Brazilian Press Skimps on FOI Coverage, Study Says

8 October 2010

The press “has paid little attention to what is widely believed to be the most important measure in promoting governmental transparency,” a proposed freedom of information law, according to a study by Greg Michener in an article on the blog run by the Knight Center, a U.S. organization supporting journalists.

The relatively weak news media coverage of a freedom of information law in Brazil is one of the key factors that can explain why proposals have been floating around Congress since 2003 without finding closure and, consequently, why citizens still have no right to access information,” according to Michener, a contributor.

Media associations in Brazil support a FOI, but don’t write about it much, said Michener, whose research has indicated that elsewhere in Latin America such coverage has encouraged passage of FOI laws.

His conclusions about Brazil are based on a content analysis that examined eleven months of coverage, from the FOI bill’s entry into Congress in May 2009 until it was enacted by the Chamber of Deputies in April 2010.  (See report by Michener on the legislative situation in Brazil.)

Michener found:

During that time, the Folha de São Paulo newspaper published an average of 4.2 news items per month that mentioned access to information as a citizen right or a legal measure. However, only 1.5 news items per month directly addressed the issue of a prospective freedom of information law. Most of these news items were penned by one author, Fernando Rodrigues. A general survey of other leading Brazilian newspapers tells a similar story.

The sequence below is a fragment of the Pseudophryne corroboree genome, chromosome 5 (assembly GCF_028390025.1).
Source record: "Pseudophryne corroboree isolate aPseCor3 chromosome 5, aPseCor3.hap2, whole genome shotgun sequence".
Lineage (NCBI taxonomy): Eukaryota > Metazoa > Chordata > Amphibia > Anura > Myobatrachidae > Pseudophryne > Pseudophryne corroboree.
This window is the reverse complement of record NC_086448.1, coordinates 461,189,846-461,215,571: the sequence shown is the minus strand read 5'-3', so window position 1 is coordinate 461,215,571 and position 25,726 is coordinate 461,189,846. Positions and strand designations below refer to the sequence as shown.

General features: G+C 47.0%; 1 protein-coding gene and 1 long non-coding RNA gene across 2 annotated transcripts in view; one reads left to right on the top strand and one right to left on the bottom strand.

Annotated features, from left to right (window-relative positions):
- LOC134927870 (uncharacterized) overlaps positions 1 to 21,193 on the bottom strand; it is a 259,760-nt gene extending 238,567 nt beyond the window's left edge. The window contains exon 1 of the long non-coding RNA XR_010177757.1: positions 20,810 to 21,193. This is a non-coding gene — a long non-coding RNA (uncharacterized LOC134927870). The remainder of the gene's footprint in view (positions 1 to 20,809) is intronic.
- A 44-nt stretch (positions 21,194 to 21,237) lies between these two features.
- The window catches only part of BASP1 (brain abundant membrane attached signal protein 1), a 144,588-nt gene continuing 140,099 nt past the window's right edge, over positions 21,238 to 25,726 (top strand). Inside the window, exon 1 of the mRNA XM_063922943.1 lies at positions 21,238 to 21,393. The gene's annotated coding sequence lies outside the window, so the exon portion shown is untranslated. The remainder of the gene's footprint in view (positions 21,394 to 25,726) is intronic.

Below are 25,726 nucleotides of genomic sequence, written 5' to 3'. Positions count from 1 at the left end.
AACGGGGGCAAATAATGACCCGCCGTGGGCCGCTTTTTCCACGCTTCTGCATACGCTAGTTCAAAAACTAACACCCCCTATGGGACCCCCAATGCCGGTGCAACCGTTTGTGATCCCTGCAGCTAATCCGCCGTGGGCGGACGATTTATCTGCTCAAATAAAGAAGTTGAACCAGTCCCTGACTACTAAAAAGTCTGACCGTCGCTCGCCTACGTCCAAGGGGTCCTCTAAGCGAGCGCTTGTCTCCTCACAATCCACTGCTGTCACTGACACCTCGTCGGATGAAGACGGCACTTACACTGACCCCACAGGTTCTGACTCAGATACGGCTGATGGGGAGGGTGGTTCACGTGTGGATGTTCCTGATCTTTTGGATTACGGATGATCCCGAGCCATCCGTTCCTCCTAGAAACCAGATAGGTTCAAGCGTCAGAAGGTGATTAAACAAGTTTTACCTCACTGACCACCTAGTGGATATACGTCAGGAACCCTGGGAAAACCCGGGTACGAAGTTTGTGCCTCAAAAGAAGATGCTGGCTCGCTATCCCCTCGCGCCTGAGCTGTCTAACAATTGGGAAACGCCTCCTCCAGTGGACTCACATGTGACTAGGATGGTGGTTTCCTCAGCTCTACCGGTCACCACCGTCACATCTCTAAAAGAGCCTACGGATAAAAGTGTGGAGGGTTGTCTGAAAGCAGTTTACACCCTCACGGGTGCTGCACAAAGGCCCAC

By contrast, during the 2001-02 Mexican campaign for a law, the newspapers El Universal and Reforma both published an average of 12 news items per month directly on the issue of a freedom of information law. Enacted in May 2002, the Mexican law has since become an international standard in disclosure legislation. The media has played no small part in this accomplishment.

Relative silence among the Brazilian news media is surprising, particularly given recent evidence linking flagrant nepotism and bribery to the Chief of State’s Office (Casa Civil). In other countries, such as Chile, Guatemala, Mexico and Peru, corruption scandals were the events that triggered strong media campaigns for greater disclosure through freedom of information laws.

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